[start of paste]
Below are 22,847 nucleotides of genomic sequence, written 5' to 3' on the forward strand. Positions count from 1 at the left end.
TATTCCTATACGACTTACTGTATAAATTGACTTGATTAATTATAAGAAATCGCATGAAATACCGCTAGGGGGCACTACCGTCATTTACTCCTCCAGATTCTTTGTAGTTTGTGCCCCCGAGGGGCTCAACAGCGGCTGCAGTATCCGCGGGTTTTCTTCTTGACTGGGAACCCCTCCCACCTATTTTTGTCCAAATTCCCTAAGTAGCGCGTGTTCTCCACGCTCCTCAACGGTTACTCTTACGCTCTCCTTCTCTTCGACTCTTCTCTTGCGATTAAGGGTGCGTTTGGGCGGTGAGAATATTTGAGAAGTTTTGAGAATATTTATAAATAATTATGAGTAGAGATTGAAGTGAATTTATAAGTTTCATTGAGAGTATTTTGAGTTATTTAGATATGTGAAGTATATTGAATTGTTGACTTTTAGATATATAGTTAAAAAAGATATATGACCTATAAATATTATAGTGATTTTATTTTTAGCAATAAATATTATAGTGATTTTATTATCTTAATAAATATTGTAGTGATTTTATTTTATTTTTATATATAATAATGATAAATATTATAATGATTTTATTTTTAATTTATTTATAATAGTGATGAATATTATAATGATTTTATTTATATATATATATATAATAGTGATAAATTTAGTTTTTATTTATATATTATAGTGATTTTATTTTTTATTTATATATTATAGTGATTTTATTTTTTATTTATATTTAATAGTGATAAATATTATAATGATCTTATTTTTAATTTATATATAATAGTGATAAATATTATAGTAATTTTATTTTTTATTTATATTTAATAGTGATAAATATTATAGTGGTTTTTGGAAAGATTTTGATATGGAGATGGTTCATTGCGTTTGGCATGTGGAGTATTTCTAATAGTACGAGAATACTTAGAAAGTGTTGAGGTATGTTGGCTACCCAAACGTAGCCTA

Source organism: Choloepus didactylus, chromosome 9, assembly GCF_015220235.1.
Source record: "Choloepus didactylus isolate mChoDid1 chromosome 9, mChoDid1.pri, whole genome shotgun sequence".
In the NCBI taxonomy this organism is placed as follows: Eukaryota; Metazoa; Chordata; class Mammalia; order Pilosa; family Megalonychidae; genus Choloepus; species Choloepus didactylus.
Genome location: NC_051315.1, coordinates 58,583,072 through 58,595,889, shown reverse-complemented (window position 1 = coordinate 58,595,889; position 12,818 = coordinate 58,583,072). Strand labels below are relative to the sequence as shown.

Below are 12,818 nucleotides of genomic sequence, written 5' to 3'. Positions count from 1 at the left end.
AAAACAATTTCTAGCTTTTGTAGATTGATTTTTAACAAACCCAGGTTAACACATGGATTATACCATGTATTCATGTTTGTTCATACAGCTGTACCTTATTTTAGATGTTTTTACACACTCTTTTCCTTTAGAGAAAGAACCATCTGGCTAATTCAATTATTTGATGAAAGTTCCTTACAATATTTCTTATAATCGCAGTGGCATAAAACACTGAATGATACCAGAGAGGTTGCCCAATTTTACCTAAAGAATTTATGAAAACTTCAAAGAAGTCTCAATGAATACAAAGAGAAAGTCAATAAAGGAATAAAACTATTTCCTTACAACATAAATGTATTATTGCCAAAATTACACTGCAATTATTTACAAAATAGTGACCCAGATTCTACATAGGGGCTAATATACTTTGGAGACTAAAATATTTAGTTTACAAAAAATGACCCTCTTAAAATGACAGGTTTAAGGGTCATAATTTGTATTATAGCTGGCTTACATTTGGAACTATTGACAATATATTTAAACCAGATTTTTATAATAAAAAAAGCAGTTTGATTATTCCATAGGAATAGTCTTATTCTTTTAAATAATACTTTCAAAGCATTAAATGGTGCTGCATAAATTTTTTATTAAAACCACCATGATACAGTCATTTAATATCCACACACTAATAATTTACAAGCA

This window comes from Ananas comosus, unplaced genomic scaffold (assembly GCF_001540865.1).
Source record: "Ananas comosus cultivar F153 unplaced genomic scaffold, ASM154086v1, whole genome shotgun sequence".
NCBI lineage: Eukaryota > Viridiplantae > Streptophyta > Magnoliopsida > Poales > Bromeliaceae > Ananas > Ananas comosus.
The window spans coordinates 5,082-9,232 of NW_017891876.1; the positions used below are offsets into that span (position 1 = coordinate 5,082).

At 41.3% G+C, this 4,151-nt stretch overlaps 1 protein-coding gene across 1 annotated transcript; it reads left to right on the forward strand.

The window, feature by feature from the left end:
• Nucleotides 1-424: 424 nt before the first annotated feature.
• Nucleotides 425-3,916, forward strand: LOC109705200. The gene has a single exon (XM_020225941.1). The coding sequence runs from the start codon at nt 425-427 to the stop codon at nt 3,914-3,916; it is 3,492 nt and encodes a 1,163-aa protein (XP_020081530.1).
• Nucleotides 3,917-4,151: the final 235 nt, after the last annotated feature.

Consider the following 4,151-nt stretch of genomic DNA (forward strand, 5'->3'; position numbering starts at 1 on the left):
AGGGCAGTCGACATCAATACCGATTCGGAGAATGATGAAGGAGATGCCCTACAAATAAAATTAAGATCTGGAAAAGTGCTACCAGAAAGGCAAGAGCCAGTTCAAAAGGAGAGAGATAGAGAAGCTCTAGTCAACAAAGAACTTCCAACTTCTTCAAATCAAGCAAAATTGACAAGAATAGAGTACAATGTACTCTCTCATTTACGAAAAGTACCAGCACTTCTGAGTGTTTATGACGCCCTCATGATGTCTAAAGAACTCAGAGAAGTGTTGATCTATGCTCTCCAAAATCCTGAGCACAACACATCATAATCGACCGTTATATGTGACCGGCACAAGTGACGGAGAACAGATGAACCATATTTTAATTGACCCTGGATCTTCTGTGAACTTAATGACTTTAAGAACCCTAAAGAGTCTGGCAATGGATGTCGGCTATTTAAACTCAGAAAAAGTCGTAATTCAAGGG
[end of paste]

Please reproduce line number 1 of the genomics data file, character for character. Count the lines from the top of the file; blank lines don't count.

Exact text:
Below are 22,847 nucleotides of genomic sequence, written 5' to 3' on the forward strand. Positions count from 1 at the left end.